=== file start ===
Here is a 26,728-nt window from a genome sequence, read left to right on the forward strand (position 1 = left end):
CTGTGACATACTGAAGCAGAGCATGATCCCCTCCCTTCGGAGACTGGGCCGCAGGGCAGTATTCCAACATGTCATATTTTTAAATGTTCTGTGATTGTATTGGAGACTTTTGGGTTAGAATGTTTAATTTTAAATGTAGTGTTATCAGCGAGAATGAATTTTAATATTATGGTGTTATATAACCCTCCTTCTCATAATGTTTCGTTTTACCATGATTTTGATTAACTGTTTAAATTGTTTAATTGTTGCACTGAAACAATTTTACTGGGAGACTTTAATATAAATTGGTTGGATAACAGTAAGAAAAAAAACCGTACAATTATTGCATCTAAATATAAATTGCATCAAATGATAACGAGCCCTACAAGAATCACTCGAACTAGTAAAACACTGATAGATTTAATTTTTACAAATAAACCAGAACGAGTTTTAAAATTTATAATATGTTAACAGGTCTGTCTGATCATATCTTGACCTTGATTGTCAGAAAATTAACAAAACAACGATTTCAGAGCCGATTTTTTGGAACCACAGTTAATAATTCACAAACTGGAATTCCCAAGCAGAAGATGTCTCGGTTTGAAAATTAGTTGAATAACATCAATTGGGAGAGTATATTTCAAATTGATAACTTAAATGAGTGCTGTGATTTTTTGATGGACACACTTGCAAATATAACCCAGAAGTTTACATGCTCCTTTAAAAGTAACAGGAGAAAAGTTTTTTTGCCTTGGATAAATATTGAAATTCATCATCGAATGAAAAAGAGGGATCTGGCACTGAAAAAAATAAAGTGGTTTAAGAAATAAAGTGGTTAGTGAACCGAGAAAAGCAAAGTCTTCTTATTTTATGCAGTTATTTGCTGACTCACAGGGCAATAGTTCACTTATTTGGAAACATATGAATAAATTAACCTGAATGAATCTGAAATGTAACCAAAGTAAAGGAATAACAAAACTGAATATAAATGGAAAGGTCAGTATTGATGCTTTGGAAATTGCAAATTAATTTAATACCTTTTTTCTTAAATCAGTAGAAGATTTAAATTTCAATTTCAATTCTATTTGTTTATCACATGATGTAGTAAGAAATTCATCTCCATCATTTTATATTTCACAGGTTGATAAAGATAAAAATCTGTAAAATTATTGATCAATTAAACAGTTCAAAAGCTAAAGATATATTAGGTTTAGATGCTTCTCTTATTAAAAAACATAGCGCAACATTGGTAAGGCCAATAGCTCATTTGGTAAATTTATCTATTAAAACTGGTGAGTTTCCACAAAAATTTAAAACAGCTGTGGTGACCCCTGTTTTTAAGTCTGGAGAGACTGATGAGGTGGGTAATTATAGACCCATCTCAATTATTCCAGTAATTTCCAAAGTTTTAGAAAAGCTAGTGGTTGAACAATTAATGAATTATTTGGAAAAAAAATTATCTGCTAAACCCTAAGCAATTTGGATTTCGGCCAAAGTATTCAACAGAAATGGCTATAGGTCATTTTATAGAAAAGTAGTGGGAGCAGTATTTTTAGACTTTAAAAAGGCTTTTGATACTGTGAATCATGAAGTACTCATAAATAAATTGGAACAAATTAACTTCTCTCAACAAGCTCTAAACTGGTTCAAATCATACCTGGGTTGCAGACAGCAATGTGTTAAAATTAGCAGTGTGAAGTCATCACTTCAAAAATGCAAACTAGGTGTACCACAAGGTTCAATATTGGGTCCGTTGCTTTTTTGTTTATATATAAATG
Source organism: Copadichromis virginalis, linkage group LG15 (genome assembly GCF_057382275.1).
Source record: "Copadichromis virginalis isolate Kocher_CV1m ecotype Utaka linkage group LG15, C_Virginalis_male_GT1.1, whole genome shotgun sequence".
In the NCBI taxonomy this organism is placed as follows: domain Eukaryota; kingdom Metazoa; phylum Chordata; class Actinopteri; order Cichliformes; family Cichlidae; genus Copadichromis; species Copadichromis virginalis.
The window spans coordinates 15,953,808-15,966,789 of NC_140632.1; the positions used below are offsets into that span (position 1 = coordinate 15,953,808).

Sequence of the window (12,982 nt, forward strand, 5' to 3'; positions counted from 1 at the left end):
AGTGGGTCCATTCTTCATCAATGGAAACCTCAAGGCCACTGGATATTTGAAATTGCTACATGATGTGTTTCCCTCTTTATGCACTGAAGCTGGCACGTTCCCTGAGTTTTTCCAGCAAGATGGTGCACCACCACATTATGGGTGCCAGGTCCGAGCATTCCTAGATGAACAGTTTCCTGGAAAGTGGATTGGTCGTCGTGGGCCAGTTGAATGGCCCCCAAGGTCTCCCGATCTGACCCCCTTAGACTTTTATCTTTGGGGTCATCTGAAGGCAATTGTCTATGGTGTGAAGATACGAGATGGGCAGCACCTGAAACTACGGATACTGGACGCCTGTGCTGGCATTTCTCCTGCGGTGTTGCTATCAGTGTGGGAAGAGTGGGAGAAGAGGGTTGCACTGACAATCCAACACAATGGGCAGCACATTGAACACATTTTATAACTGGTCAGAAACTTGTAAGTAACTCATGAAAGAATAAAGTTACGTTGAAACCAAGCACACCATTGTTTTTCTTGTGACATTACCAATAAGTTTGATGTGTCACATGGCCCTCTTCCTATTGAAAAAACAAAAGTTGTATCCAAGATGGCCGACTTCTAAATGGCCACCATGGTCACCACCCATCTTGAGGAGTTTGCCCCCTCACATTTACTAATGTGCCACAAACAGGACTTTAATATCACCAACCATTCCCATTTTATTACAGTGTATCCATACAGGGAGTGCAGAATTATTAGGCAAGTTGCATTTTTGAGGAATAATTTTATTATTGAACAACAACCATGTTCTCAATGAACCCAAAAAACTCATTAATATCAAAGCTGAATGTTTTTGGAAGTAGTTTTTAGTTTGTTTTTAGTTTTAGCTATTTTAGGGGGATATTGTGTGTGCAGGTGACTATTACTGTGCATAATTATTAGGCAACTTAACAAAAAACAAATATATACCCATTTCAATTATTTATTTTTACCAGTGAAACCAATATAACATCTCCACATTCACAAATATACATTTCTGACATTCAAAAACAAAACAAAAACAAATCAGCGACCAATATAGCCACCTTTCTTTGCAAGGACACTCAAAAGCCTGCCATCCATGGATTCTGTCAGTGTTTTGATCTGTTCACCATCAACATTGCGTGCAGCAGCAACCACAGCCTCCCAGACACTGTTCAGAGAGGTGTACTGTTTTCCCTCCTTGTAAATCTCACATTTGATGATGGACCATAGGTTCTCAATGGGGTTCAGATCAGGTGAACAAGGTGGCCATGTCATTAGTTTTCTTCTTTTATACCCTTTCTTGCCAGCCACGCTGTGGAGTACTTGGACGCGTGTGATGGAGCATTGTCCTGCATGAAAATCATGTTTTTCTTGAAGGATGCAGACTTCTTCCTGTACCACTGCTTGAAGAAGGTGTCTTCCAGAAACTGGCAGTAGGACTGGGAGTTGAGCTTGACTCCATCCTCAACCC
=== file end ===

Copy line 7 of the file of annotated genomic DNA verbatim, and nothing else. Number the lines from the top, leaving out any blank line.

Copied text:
Sequence of the window (12,982 nt, forward strand, 5' to 3'; positions counted from 1 at the left end):